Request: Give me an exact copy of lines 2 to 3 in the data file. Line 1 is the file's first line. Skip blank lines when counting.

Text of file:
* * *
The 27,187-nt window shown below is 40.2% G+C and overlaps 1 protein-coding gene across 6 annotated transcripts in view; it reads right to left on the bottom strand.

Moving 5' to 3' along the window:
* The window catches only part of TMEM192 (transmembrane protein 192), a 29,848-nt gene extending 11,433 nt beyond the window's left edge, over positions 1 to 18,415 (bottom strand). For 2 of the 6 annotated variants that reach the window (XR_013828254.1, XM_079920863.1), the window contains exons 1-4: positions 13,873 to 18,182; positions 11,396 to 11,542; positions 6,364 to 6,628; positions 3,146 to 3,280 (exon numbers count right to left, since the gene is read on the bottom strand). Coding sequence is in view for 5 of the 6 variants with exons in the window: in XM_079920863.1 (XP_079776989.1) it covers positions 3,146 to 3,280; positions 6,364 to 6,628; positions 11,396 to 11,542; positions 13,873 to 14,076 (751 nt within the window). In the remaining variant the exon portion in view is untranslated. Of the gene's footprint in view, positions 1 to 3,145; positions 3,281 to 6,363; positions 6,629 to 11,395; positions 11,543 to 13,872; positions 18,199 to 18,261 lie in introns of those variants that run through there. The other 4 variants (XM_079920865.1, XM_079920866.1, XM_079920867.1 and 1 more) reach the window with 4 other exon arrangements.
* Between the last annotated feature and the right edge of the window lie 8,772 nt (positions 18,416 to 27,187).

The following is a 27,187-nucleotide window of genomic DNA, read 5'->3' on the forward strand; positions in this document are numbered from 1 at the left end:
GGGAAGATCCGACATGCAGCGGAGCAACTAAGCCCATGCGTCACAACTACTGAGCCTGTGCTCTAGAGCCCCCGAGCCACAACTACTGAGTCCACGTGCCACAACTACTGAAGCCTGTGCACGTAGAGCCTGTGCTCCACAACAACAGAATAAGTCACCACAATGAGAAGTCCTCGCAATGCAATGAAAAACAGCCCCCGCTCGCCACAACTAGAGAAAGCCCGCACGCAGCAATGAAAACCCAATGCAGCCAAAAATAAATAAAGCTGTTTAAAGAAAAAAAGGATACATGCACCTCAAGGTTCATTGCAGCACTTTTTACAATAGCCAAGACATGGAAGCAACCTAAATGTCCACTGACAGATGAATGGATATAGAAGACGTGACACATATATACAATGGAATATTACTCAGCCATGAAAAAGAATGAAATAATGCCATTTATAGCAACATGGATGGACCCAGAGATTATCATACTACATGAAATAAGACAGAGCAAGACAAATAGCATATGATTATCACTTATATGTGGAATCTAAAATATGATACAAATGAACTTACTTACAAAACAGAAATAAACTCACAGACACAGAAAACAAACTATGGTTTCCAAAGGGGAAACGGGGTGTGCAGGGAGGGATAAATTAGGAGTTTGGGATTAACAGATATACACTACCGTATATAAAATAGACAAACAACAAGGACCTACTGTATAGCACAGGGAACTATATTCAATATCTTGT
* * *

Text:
Moving 5' to 3' along the window:
* The window catches only part of TMEM192 (transmembrane protein 192), a 29,848-nt gene extending 11,433 nt beyond the window's left edge, over positions 1 to 18,415 (bottom strand). For 2 of the 6 annotated variants that reach the window (XR_013828254.1, XM_079920863.1), the window contains exons 1-4: positions 13,873 to 18,182; positions 11,396 to 11,542; positions 6,364 to 6,628; positions 3,146 to 3,280 (exon numbers count right to left, since the gene is read on the bottom strand). Coding sequence is in view for 5 of the 6 variants with exons in the window: in XM_079920863.1 (XP_079776989.1) it covers positions 3,146 to 3,280; positions 6,364 to 6,628; positions 11,396 to 11,542; positions 13,873 to 14,076 (751 nt within the window). In the remaining variant the exon portion in view is untranslated. Of the gene's footprint in view, positions 1 to 3,145; positions 3,281 to 6,363; positions 6,629 to 11,395; positions 11,543 to 13,872; positions 18,199 to 18,261 lie in introns of those variants that run through there. The other 4 variants (XM_079920865.1, XM_079920866.1, XM_079920867.1 and 1 more) reach the window with 4 other exon arrangements.